Well, it stopped raining last week and everything is almost dry again. I had a perfect window to take some morning-time post-rain shots. Enjoy!
recognize this, Jeffe?
The overwhelming Crassuliciousness, with hints of Asteraceae and Liliaceae, is overwhelming, or the two Metaxa were. It's a beautiful montage, Ryan - WTG (way to go, not wind turbine generator)!!! I'm going to have to chew on this again.
Second to last shot is complete perfection. So lovely. Like crystals. Thank you for the show!
Yeah, second to last looks great! Professional looking.
Such beautiful pics and plants. TFS!
What wonderful photos and plants. The last with the reflection in the rain drop is amazing. Thanks for taking the time to share.
Ryan, any chance you have some names for #'s 6 and 9? I know they are Echeveria, but???? #6 looks like a E. shaviana hyrid, and #9 maybe E. chroma... Thanks for sharing some very nice photos.
Wow...great plants! What the heck kind of lens are you using?
Some very nice shots, Ryan! Particularly like the last one with the palms trees' image in the waterdrop.
Yep, great pics and nice plants!
I liked that hint of 'Hobbit' in there, too ;-)
I really like the last photo, the palms in the droplet are cool, what is the eighth pic. Down
Kinda partial to the dimpled texture of the fourth pic, but they are all great. Thanks.
Thanks everybody! I had an extra long day of work and came home to a page full of comments! I'm glad y'all like my photography, gotta credit my Canon Rebel. Step 1- nice camera, Step 2 - point and click.
Howard, thank you sir. #6 is E. 'Afterglow'. #9, I wish I knew, buddy. If you can figure it out, I'll tag it and promise you my first born pup.
Tom, thanks. The lens is whatever came standard with the Canon Rebel 10 mpx in 2007. It's always taken sweet shots.
Crassuliciousness is my new favorite word. Jeff, WTG (what terrific grammar!)
Josh, I can't seem to take a damn photo without some kind of Jade popping up!
The last photo is one of my favorite effects. The drop turns the image behind it upside-down, which is why I flipped it, obviously. Those trees are in my neighbor's yard. You can see part of my house on the bottom left.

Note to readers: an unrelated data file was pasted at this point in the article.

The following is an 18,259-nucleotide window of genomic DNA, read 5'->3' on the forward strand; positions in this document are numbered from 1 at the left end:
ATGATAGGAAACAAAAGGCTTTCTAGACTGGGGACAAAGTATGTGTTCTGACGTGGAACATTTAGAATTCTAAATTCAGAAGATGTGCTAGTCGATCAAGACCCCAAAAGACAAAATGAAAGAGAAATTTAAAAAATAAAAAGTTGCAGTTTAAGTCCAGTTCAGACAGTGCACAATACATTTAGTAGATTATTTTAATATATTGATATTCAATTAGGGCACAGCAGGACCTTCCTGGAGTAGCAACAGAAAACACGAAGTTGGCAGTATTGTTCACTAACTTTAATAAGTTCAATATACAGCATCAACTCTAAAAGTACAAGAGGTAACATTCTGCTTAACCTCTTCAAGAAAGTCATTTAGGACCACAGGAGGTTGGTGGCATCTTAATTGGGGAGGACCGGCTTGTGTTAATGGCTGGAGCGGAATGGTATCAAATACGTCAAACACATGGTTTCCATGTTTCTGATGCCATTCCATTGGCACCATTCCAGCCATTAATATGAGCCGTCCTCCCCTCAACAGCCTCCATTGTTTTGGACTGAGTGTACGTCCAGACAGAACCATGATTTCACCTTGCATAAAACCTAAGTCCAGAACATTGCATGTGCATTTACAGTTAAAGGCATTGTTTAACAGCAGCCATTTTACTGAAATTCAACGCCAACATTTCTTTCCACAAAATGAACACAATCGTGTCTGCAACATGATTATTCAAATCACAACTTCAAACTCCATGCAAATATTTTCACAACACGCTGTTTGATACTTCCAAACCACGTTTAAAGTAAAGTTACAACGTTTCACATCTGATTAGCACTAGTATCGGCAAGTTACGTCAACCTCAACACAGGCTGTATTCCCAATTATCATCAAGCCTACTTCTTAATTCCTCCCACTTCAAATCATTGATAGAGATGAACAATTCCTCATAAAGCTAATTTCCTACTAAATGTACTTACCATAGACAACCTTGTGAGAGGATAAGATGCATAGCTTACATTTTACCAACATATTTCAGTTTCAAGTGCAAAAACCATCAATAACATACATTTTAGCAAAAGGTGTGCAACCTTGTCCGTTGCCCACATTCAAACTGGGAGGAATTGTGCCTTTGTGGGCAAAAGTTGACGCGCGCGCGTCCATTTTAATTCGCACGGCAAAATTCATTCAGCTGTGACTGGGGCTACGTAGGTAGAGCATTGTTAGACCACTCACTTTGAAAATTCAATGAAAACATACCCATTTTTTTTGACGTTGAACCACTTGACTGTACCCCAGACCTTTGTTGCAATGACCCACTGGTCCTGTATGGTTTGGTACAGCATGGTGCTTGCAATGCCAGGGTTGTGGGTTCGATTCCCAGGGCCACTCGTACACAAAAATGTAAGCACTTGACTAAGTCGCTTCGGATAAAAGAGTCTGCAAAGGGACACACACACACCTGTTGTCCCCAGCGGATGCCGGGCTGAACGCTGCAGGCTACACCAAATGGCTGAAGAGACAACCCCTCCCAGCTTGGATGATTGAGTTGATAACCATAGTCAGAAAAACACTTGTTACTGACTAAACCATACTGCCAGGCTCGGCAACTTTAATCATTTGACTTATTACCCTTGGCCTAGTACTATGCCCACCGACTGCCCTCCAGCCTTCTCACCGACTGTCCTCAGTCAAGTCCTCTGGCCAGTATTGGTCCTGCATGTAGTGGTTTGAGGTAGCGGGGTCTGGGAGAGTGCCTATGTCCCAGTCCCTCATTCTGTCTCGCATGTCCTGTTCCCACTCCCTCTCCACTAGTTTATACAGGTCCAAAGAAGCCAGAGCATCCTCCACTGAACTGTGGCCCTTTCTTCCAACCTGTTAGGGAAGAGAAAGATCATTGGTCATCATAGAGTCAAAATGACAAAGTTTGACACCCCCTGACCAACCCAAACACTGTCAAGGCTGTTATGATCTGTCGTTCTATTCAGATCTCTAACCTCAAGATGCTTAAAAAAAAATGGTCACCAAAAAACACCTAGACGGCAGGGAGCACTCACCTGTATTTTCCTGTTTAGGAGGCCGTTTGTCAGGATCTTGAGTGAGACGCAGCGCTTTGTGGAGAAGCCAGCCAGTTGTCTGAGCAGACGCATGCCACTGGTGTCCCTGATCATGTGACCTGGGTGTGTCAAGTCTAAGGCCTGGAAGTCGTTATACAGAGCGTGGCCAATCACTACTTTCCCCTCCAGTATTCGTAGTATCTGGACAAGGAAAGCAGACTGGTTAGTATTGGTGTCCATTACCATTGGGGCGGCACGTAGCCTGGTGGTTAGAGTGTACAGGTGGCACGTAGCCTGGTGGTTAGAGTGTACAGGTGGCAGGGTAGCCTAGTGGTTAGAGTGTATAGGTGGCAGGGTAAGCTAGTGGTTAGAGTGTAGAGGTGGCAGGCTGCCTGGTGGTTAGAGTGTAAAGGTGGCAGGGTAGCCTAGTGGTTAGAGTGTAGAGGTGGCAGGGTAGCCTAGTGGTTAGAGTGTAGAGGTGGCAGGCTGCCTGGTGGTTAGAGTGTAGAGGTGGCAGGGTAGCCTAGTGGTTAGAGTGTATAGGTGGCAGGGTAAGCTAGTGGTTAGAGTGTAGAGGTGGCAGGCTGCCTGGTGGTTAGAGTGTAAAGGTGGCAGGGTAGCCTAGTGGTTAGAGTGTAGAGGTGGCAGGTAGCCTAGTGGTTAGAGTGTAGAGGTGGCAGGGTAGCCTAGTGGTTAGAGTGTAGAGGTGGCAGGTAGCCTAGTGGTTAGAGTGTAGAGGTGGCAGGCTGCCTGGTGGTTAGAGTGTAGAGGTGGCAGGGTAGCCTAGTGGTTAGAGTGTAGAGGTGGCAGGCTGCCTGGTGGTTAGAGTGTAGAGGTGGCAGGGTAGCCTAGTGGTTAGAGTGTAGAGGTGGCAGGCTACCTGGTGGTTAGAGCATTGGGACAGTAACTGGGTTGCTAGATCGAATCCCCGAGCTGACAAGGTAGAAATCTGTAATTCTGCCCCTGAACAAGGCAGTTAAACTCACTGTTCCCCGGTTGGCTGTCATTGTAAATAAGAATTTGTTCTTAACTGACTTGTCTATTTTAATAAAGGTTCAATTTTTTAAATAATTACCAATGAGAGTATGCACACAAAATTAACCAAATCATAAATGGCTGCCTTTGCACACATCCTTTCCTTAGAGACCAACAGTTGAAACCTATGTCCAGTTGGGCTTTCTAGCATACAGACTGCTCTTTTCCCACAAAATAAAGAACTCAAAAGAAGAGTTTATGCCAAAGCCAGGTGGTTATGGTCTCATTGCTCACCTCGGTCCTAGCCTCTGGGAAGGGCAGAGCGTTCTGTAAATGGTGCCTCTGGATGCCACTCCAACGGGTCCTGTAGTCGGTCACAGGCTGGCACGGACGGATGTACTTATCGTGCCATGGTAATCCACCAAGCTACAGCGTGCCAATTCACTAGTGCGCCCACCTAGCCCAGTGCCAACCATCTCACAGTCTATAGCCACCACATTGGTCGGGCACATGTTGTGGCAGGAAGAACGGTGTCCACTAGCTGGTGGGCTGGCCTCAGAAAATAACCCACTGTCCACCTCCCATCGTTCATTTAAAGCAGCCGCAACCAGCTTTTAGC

tsuga, out of all the photos, #4 is my favorite shot of the water beads, the way they cling to the vertical Aeonium leaf. That's the whole reason I started shooting.
Tom, I looked at my lens. It's a Canon EF-S 18-55mm.
Thanks, Ryan. And if your E. 'Afterglow' ever puts on a pup or it gets tall enough for you to whack it and produce pups, I hope I'm near the top of your list. I have a small one but it is nowhere near as nice as yours... maybe with time and some sun light! Winter is murder on Echeveria!!!!
Ryan, just a small deviation on your thread, please, only because you were asked about your camera. While I'm no expert when it comes to the technical side of photography, there is a lot to consider when taking pictures, as we all know. The attached pictures were both taken today under the same set of circumstances, i.e., location, time of day, f stop, shutter speed, distance of camera to subject of about 20", etc. The difference is the lens. The first was taken with a 18mm ~ 105mm lens at 105mm while the second was taken with 105mm macro lens. The angle of acceptance of each lens makes some of the difference. Each lens has its own "area of expertise". Ryan's lens probably has a short focal length allowing him to be able to get a very beautiful close-up, while I am restricted to about 16" with my zoom lens. For me to capture the dynamics of Ryan's last two pictures, I would have to use my macro lens. For those of you who use a "point and shoot" camera, don't despair, just change your setting to the "flower" icon on the camera's dial and you will be able to take very nice close-ups of your plants.